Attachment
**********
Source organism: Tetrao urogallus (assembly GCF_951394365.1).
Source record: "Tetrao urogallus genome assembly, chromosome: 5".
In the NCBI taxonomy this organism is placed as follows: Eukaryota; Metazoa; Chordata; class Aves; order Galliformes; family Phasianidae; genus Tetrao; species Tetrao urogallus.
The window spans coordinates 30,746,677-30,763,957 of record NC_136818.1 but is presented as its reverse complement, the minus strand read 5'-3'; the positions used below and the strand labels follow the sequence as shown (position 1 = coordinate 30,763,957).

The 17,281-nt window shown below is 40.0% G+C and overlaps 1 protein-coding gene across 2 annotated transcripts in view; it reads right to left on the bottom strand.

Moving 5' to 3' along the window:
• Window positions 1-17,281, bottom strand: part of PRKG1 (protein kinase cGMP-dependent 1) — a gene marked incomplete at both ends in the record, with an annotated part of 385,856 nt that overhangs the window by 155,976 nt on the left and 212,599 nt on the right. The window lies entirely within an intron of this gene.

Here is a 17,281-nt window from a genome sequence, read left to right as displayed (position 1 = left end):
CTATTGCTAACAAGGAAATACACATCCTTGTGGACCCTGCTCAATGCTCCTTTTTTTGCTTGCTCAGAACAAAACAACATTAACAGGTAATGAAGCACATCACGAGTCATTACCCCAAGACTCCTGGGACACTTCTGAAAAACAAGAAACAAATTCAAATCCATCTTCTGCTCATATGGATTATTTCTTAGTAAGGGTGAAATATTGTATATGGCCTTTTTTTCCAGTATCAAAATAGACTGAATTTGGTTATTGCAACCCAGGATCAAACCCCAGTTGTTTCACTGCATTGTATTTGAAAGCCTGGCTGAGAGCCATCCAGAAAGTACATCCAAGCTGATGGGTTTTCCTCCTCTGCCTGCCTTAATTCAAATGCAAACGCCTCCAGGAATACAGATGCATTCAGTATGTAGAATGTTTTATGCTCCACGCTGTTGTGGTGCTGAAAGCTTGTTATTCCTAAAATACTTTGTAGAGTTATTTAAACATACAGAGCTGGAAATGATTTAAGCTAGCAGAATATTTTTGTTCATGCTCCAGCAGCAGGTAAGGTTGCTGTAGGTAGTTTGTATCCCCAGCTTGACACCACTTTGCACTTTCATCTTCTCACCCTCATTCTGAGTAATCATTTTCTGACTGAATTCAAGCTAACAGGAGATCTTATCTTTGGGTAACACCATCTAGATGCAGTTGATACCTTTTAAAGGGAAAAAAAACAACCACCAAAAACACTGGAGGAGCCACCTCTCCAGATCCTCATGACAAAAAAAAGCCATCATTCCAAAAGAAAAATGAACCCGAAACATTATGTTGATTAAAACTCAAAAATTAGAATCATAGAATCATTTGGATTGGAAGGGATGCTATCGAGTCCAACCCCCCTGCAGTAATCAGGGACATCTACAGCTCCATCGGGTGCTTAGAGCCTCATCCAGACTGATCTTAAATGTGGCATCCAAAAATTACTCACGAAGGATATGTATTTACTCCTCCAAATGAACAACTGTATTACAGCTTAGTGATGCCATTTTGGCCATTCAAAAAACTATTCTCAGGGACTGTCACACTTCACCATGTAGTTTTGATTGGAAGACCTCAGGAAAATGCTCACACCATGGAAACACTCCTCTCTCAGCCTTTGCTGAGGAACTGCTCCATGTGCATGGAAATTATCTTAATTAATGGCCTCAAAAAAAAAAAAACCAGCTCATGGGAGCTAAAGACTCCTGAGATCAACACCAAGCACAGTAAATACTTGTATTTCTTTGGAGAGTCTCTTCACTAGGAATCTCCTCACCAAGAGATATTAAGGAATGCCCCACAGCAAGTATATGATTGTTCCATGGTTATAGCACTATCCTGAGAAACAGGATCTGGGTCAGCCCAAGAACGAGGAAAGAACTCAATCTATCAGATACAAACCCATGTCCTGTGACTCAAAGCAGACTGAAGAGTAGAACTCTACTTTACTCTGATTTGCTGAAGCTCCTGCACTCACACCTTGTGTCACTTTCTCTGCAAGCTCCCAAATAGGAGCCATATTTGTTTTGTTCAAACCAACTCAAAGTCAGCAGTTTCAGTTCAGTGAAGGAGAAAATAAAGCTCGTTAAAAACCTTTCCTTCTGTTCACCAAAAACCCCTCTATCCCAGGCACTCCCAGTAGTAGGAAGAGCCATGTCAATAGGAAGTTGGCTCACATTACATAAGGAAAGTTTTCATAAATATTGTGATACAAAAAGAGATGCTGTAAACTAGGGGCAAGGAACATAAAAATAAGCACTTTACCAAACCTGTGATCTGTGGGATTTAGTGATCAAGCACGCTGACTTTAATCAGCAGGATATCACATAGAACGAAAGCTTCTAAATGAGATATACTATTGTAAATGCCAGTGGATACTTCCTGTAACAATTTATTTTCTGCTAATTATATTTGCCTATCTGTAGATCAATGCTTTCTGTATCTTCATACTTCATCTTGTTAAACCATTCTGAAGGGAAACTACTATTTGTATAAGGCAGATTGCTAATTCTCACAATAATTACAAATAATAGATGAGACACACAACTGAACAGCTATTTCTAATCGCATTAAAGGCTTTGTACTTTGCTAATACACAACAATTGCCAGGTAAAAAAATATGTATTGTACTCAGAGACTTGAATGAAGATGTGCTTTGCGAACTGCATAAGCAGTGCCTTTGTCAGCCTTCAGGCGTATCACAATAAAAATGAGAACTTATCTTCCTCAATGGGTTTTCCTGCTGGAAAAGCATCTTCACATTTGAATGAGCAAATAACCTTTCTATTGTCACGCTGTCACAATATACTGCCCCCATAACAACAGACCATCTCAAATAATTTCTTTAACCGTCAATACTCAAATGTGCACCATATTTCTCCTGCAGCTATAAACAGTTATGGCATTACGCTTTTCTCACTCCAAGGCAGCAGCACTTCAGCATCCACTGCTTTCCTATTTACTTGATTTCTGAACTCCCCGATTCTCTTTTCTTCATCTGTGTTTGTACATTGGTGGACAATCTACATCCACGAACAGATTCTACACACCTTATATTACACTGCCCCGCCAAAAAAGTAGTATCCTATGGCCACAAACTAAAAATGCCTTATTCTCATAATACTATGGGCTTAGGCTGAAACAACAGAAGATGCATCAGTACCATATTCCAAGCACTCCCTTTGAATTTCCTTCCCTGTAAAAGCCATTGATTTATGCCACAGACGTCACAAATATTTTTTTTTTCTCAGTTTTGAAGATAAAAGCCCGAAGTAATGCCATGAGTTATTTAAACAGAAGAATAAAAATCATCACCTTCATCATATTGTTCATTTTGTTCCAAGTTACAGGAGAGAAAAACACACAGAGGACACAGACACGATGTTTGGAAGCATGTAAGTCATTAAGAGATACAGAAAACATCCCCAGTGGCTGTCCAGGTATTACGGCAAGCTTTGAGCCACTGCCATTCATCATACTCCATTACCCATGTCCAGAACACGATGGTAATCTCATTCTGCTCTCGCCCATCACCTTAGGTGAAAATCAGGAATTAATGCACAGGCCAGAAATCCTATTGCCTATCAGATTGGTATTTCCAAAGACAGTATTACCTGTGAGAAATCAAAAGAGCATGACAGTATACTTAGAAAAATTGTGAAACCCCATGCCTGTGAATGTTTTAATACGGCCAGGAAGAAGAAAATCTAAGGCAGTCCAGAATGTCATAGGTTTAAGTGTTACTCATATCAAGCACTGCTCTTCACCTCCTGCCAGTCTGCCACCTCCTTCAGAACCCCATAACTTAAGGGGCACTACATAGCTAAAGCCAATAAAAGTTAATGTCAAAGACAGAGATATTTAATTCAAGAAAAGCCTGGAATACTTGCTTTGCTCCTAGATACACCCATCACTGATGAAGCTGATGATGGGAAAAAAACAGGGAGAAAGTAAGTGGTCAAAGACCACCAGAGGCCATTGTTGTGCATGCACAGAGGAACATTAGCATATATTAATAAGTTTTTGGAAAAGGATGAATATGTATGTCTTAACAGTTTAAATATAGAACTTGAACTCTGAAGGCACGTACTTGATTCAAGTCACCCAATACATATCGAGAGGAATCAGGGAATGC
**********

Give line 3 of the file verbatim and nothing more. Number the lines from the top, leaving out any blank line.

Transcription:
In the NCBI taxonomy this organism is placed as follows: Eukaryota; Metazoa; Chordata; class Aves; order Galliformes; family Phasianidae; genus Tetrao; species Tetrao urogallus.